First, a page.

Even as critics and the public were beginning to complain that the elusive French style was waning, Pierre Dervaux was leading performances of grace, elegance, and meticulous detail. By his early 30s, the conductor/composer had demonstrated the ability to get the best from his musicians and singers while infusing works with compelling urgency. Dervaux presided over the premiere recording of one of the twentieth century's most enduring operas and was an accomplished composer in his own right. As a pedagogue at Montreal's Conservatory, the École Normale in Paris, and the summer academy at Nice, he exerted a positive influence on a succeeding generation of conductors. Dervaux's training was thorough: at the Paris Conservatoire, he studied counterpoint and harmony with Marcel Samuel-Rousseau and Jean and Noël Gallon and piano with Isidor Philipp, Armand Ferté, and Yves Nat. He began his career as an assistant conductor at the Opéra-Comique in Paris in 1945. His podium debut, however, took place with the Orchestre Pasdeloup in 1947, an occasion that won the young conductor considerable recognition. Subsequently, he was appointed vice president of the Concerts Pasdeloup and remained in that position until 1955. Meanwhile, the same year he first appeared as a full conductor, Dervaux was engaged as principal conductor by the Opéra de Paris, where he continued until 1970. During this time, Dervaux was entrusted with the June 21, 1957, Paris premiere of Poulenc's Dialogues des Carmélites. The following January, Dervaux conducted the first recording, a standard-setting studio performance with Denise Duval, Régine Crespin, and Rita Gorr. In 1968, Dervaux was engaged as musical director of Québec's Orchestre Symphonique and remained there until 1971, when he was appointed music director of the Orchestre Philharmonique de Pays de Loire. In 1978, coinciding with his teaching at the Nice Academy, he began a four-year engagement as music director of the Nice Opéra. During his career, Dervaux appeared as guest conductor with many orchestras in other parts of Europe, in America, and the Far East, but always devoted himself primarily to those institutions with which he was engaged. His compositions include several concertos, two symphonies, and various chamber and solo piano works.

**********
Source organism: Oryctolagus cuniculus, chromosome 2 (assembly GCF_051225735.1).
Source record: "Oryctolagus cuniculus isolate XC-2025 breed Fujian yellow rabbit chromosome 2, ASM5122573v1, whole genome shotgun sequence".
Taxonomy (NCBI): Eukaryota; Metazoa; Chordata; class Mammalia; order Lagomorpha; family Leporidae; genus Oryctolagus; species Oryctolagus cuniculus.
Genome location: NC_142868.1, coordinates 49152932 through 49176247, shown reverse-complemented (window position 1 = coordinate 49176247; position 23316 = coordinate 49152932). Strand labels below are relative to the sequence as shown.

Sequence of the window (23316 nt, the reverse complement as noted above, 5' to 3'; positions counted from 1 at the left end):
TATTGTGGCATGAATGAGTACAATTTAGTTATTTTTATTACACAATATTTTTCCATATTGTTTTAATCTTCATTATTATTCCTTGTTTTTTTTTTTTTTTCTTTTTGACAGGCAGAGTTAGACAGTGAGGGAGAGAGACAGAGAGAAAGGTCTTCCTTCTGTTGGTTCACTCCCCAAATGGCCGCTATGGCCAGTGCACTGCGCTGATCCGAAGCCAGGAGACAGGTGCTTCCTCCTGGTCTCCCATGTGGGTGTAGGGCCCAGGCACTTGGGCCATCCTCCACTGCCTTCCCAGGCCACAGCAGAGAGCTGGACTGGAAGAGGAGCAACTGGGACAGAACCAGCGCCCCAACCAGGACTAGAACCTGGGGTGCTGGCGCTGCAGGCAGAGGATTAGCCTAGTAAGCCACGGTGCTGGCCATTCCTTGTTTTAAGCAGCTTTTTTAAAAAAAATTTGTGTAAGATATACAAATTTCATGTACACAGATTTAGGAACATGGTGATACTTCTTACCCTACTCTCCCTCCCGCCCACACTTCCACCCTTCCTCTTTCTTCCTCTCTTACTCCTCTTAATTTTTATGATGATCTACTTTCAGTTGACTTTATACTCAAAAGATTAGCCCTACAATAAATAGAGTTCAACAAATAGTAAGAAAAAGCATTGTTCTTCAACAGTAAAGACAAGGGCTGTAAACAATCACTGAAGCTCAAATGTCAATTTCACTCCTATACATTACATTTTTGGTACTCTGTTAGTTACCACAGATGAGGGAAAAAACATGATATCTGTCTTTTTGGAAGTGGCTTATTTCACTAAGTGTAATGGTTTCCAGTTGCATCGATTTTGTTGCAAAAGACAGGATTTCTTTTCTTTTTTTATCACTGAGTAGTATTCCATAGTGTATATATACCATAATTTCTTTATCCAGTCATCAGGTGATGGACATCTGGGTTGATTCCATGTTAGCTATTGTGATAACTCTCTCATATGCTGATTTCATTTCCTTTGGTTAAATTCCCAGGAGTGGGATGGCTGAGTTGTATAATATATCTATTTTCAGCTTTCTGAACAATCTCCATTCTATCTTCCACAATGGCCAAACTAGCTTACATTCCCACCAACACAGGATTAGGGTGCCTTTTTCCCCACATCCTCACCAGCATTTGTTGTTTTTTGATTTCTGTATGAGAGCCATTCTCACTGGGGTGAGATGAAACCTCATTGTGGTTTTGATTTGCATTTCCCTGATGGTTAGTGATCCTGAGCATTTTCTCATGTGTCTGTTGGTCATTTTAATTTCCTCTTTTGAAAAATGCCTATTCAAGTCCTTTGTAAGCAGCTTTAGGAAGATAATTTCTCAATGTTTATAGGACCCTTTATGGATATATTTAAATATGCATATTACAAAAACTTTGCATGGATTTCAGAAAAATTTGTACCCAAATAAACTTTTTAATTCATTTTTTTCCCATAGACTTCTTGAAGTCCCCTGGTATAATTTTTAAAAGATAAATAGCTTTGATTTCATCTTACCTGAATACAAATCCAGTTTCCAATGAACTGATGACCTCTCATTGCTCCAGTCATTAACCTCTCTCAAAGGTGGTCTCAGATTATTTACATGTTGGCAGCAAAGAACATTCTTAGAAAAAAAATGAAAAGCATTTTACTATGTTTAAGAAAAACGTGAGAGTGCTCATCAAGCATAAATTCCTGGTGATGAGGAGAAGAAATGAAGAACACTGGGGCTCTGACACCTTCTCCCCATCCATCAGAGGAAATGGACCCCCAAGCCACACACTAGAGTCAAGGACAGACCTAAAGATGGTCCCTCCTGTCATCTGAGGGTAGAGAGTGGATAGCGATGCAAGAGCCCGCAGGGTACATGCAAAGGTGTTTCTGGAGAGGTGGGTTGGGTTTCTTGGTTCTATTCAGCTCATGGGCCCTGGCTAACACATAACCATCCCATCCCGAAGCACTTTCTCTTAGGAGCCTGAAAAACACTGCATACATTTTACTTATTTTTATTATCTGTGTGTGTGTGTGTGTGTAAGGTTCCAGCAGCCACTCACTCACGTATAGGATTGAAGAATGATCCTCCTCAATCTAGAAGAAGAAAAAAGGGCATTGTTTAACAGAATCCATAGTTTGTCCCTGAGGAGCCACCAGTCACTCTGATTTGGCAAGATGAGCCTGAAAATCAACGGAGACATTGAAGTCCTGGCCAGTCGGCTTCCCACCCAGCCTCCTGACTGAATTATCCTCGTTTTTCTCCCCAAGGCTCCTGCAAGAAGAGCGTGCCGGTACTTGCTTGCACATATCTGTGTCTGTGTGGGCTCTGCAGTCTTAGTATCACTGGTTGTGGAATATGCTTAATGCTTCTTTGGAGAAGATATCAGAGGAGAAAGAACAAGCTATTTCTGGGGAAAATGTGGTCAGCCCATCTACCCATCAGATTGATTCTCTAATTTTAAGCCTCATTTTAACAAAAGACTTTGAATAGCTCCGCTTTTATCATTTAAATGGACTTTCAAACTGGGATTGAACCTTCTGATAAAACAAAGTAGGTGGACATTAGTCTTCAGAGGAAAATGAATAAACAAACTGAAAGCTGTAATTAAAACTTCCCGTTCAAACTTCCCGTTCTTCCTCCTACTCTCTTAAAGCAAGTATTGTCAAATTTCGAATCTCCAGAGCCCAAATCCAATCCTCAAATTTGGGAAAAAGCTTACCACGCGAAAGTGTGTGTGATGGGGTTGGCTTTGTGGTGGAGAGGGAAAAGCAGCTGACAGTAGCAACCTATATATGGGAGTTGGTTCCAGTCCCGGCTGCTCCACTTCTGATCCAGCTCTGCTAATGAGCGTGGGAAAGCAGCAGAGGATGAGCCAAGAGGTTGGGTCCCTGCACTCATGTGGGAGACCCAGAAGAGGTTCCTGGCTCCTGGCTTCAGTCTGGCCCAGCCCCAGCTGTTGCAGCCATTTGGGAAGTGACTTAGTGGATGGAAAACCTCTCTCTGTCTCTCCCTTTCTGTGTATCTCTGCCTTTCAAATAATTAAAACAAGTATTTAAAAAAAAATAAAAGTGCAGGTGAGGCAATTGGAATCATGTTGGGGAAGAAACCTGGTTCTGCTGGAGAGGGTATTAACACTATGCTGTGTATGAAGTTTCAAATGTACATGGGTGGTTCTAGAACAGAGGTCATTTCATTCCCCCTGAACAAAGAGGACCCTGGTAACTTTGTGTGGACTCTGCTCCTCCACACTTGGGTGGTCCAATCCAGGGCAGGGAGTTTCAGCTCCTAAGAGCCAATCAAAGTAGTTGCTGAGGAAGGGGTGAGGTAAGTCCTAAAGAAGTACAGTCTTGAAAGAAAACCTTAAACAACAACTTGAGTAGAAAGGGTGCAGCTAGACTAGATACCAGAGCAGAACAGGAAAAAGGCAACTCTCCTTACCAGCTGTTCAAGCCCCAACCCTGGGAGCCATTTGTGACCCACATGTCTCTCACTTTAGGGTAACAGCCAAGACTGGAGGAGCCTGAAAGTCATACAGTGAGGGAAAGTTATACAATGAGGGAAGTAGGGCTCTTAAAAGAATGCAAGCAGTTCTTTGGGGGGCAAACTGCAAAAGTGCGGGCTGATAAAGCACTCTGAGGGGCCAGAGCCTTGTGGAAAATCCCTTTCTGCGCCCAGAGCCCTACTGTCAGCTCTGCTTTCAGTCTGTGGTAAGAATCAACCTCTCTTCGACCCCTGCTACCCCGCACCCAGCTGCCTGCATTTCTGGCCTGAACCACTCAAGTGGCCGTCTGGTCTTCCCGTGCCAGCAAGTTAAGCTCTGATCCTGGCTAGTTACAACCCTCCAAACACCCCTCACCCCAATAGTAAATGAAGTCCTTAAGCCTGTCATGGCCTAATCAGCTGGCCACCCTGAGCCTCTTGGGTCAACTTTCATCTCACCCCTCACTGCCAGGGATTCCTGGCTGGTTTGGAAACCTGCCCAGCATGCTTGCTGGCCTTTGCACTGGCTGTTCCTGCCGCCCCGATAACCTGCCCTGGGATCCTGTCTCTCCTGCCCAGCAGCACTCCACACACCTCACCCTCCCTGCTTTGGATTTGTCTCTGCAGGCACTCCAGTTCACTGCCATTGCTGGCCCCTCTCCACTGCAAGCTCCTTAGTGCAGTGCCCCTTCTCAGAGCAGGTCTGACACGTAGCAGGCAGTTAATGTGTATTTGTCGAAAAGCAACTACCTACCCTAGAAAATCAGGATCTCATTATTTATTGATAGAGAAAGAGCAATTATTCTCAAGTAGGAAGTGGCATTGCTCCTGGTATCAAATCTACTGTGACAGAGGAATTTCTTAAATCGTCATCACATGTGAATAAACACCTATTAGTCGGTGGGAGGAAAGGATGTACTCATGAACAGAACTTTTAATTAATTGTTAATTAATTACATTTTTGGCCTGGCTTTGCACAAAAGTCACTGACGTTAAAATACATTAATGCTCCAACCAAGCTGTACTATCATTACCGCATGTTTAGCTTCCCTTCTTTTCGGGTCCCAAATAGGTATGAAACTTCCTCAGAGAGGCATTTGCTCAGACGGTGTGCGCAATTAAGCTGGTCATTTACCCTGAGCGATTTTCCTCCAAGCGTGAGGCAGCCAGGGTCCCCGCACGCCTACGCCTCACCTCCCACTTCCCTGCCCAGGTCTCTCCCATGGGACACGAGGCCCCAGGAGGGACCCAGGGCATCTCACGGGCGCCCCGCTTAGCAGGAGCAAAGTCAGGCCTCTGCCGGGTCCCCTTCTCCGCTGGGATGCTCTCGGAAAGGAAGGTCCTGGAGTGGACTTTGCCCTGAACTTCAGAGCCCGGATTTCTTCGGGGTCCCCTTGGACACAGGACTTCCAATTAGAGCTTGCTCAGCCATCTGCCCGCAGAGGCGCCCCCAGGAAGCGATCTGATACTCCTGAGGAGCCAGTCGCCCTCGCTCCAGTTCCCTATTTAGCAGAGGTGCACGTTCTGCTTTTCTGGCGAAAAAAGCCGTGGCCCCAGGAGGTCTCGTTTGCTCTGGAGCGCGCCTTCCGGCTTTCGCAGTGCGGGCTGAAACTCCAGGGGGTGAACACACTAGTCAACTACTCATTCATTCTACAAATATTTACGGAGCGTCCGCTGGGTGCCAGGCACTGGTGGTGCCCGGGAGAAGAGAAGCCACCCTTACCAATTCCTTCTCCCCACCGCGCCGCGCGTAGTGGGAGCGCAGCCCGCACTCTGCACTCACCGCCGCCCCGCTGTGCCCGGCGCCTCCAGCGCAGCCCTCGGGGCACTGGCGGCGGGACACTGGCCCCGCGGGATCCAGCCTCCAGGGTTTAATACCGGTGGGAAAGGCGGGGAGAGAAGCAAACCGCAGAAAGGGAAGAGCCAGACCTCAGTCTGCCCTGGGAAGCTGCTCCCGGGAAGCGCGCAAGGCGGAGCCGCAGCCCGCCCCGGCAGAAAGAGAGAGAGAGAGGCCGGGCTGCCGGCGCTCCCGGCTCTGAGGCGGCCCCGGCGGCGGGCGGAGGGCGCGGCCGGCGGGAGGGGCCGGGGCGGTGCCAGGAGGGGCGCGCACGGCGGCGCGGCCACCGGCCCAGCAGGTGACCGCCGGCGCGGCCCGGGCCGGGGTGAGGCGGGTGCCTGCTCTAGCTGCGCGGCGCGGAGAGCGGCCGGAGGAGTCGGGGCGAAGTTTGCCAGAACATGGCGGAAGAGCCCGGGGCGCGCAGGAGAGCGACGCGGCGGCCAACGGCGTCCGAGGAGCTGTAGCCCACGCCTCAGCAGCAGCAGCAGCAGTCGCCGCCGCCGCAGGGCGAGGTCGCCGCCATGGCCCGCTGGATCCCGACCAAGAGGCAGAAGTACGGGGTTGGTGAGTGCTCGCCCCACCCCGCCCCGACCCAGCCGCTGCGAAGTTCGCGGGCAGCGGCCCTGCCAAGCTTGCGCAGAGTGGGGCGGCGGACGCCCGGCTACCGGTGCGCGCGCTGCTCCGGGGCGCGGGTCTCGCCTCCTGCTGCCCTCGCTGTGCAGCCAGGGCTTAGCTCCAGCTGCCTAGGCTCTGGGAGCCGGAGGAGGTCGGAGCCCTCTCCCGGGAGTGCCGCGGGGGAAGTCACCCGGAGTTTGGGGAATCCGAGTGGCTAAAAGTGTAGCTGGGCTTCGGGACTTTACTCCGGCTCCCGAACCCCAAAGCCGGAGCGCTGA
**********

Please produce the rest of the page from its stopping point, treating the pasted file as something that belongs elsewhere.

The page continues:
Share this page